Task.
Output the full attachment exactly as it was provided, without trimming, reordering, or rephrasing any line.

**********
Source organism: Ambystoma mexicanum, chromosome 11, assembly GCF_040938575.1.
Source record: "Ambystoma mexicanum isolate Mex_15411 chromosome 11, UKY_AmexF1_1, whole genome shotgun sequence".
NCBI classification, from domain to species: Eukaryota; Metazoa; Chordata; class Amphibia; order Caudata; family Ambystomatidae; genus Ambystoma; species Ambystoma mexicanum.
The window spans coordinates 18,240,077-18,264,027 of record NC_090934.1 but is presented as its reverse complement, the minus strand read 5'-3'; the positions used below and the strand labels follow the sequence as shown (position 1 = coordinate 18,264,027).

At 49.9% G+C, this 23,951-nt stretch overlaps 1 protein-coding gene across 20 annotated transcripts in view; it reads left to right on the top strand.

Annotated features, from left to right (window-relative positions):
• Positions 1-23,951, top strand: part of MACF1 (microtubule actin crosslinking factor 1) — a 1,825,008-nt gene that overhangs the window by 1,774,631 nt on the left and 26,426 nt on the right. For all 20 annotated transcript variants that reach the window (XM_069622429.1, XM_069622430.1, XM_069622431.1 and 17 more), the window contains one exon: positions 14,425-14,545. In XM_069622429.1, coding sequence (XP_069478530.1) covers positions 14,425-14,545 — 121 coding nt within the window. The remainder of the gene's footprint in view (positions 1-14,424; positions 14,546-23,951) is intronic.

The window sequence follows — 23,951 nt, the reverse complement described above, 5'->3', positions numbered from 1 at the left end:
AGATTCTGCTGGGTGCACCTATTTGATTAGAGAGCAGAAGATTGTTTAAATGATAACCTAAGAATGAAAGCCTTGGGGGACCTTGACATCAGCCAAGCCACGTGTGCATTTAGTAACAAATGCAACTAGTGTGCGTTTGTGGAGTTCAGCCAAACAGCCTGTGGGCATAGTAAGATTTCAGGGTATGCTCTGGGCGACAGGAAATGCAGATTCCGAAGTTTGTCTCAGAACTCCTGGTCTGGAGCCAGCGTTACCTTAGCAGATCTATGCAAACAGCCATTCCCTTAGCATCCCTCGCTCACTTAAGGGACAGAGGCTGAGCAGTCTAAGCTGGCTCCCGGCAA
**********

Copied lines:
Source organism: Ambystoma mexicanum, chromosome 11, assembly GCF_040938575.1.
Source record: "Ambystoma mexicanum isolate Mex_15411 chromosome 11, UKY_AmexF1_1, whole genome shotgun sequence".
NCBI classification, from domain to species: Eukaryota; Metazoa; Chordata; class Amphibia; order Caudata; family Ambystomatidae; genus Ambystoma; species Ambystoma mexicanum.
The window spans coordinates 18,240,077-18,264,027 of record NC_090934.1 but is presented as its reverse complement, the minus strand read 5'-3'; the positions used below and the strand labels follow the sequence as shown (position 1 = coordinate 18,264,027).

At 49.9% G+C, this 23,951-nt stretch overlaps 1 protein-coding gene across 20 annotated transcripts in view; it reads left to right on the top strand.

Annotated features, from left to right (window-relative positions):
• Positions 1-23,951, top strand: part of MACF1 (microtubule actin crosslinking factor 1) — a 1,825,008-nt gene that overhangs the window by 1,774,631 nt on the left and 26,426 nt on the right. For all 20 annotated transcript variants that reach the window (XM_069622429.1, XM_069622430.1, XM_069622431.1 and 17 more), the window contains one exon: positions 14,425-14,545. In XM_069622429.1, coding sequence (XP_069478530.1) covers positions 14,425-14,545 — 121 coding nt within the window. The remainder of the gene's footprint in view (positions 1-14,424; positions 14,546-23,951) is intronic.

The window sequence follows — 23,951 nt, the reverse complement described above, 5'->3', positions numbered from 1 at the left end:
AGATTCTGCTGGGTGCACCTATTTGATTAGAGAGCAGAAGATTGTTTAAATGATAACCTAAGAATGAAAGCCTTGGGGGACCTTGACATCAGCCAAGCCACGTGTGCATTTAGTAACAAATGCAACTAGTGTGCGTTTGTGGAGTTCAGCCAAACAGCCTGTGGGCATAGTAAGATTTCAGGGTATGCTCTGGGCGACAGGAAATGCAGATTCCGAAGTTTGTCTCAGAACTCCTGGTCTGGAGCCAGCGTTACCTTAGCAGATCTATGCAAACAGCCATTCCCTTAGCATCCCTCGCTCACTTAAGGGACAGAGGCTGAGCAGTCTAAGCTGGCTCCCGGCAA